MAKING SURE THE REVIEWERS REFLECT THE MEMBERSHIP
Perhaps because it is an election year in the US, we’ve been thinking a lot about proportional representation.
The Society for Judgment and Decision Making (SJDM) is a diverse academic society, with people coming from about seven academic fields (or groups of related fields). See above.
Nina Mazar (SJDM Program Committee Chair) and Dan Goldstein (SJDM President) have been thinking about the following question: What can we do to help assure the papers accepted to the SJDM conference reflect the interests of the membership?
This lead to the “representative reviewer project”. Based on the membership chart above and a simple R script, we tested candidate sets of reviewers to see how well they matched the interests of the society. We tweaked the set of reviewers until we got as close as we could to proportional representation of fields.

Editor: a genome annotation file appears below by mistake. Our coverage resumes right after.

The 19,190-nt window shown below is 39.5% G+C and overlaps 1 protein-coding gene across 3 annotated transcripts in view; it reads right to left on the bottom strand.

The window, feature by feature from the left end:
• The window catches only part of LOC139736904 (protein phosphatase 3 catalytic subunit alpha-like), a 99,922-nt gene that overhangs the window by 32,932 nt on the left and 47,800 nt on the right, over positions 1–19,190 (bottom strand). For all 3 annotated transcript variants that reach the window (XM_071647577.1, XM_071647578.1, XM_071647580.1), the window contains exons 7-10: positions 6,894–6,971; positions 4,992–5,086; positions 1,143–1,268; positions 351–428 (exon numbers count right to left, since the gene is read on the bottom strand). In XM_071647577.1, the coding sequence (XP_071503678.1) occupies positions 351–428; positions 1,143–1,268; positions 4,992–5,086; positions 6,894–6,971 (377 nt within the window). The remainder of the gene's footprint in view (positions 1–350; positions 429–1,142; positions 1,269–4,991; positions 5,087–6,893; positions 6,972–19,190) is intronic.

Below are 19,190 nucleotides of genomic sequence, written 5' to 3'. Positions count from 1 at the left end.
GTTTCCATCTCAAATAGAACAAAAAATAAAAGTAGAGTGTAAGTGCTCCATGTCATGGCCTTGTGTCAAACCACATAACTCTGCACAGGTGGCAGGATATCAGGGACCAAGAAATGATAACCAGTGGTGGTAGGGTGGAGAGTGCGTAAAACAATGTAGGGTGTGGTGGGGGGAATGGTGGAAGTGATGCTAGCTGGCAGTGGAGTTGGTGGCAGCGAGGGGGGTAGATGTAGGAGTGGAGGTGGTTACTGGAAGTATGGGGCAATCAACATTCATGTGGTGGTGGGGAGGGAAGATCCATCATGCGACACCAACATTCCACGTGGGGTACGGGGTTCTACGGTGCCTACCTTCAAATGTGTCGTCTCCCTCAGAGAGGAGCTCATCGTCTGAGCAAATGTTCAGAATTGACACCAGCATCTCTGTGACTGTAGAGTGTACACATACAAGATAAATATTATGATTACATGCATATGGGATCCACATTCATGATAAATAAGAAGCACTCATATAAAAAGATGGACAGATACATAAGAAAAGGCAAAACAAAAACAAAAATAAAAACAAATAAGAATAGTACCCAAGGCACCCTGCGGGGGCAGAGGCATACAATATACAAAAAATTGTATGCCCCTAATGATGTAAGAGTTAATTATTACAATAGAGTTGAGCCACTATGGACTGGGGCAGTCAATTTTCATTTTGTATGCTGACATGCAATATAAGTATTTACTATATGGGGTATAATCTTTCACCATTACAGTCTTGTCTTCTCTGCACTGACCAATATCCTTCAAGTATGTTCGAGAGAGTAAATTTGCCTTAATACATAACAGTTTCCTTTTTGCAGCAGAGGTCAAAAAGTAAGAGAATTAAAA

We’ve sent out invitations to a representative set of reviewers. If you’ve been invited, please say “yes”. You’re representing a whole category of researcher.
We keep saying “representative”, but one might ask “representative of what?” The survey of the membership just includes faculty (as opposed to students members) who have paid dues in the last three years. So it’s a bit backward looking, which is okay. If the society is going to change focus, it should do so slowly. We at the Decision Science News feel that the Society for Judgment and Decision Making should be about judgment and decision making. If one is not careful, the field can run away from it’s name, like how the field of social psychology is no longer about social psychology.
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